Stunned, I asked her what kept her from intervening. This is hard for me to ask, and harder for her to answer, I’m sure. We are both tearful at this point, my mother and I. We have never discussed this part of the story.

Mom:Your relationship with him could have destroyed your relationship with me. I’m sure that’s what he wanted — for you to separate from me. I knew that if I got difficult, that he would make you cut ties. I knew he had that kind of that influence, and I knew your life depended on that not happening.”

“You Shut Me Out”

Mom: “I was up here, three states away; you were down there, and I had no way to assess for myself. I’d call and text, and you’d insist that everything was fine. I was never around you enough to be sure. I was afraid that if I offended you, you’d shut that door and I’d lose you.

So I kept calm. And I just waited. I prayed a lot. I told you that I loved you so many times.

I was addicted to your Instagram and Facebook because when you wouldn’t talk to me, it was the only way I could get information. I got so nervous when you didn’t post anything for a few days. It made me angry that I didn’t have the power to pull you out of this.”

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The Break-Up

Mom: One day you called me because you found out he was starting a rumor about you. You said to me, “Mom, I think he is trying to tear my life apart; I think he’s trying to isolate me from the rest of the world.” I already knew that and was glad you were seeing it.”

“I actually found out that you’d ended things from reading your blog; you never told me that you guys broke up. I don’t know exactly what happened. You were just as tight-lipped about his departure. You never discussed it with me. But I watched you come back to life. You started suddenly doing all this stuff — working out again, being involved in stuff again. So that made me hope that you were breaking the cycle and changing all the settings.”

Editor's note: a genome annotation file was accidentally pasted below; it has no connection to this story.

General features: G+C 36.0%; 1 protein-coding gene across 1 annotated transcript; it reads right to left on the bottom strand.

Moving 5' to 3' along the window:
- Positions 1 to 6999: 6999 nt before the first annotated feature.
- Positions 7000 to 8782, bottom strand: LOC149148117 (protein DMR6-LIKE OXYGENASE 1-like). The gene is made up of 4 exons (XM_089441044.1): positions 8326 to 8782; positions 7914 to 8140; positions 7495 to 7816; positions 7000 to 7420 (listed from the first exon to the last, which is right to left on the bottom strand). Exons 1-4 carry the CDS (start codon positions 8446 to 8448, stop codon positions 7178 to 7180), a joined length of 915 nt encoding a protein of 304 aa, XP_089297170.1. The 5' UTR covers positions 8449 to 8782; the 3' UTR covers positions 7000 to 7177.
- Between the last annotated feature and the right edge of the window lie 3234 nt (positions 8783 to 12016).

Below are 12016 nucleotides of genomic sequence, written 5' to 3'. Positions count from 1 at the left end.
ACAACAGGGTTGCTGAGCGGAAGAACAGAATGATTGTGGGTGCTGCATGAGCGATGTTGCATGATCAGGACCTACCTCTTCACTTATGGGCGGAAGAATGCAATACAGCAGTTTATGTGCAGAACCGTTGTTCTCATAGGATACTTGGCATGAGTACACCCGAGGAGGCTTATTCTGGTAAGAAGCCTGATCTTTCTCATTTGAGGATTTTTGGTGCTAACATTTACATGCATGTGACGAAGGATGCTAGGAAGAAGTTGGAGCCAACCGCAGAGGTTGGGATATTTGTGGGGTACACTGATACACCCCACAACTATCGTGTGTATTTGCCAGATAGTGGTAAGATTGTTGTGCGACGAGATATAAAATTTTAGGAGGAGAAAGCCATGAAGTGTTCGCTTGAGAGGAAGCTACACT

Moving Forward

Mom: “You’re a therapist, and you had a therapist. If anyone should have “known” better and been spared from this, it was you. But then I look at you now, and you’re a different person as a result of it all.

Before, while you were with him, you were angry…lost…victimized. Now, your feet are on the ground. You are so self-aware now; you did so much work and dug so deep into figuring out why you had a tendency to choose abusive people instead of just being ashamed of it.

You’re my hero for that. You’re a lot of people’s hero for that.

Now, you’re frustrated that this happens to other people. I have no doubt in my mind that you’re going to accomplish anything you set your mind to because you’re always thinking about what you needed someone to say when you couldn’t speak on your own.

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Advice From One Parent To Another


Our tears have turned to tears of joy and gratitude now. I have one more thing to ask my mother — what she would tell parents who see their children, or people who see their loved ones, in what could be an unhealthy situation.

Listen

Mom: “I think it’s hard for anyone to hear they’re wrong about something, and it feels bold to tell them, especially with matters of the heart. You can create opportunities to share, but you can’t make them do the sharing. You just have to keep reassuring them that you’re in their corner no matter what should arise. If you intervene, unless that person is really ready to change and leave, they’ll go right back.”

Be Supportive

Mom: “So don’t alienate your child, or your friend, or whoever, to where they won’t come to you with a problem. Do what you can to keep it supportive and tension-free so that when they are ready to talk, they will. If you destroy that, there’s no go-to. I would like to think everyone has someone in their life they can talk to. If you even think you’re that person, be careful not to jeopardize that gift.”

And what a gift my mother is to me is not lost on me. We return to lighter topics — what kind of pie is still left in the kitchen, for starters. The holiday season and dawn of a new year have me feeling more thankful than usual, because of my own journey and how far I have come in just a short time. It gives me hope that the tides really can turn, and abuse really can lessen, if we keep shedding light on things and telling about them as we are able to. A little bit more light every day, and perhaps no one will have to be in that darkness anymore.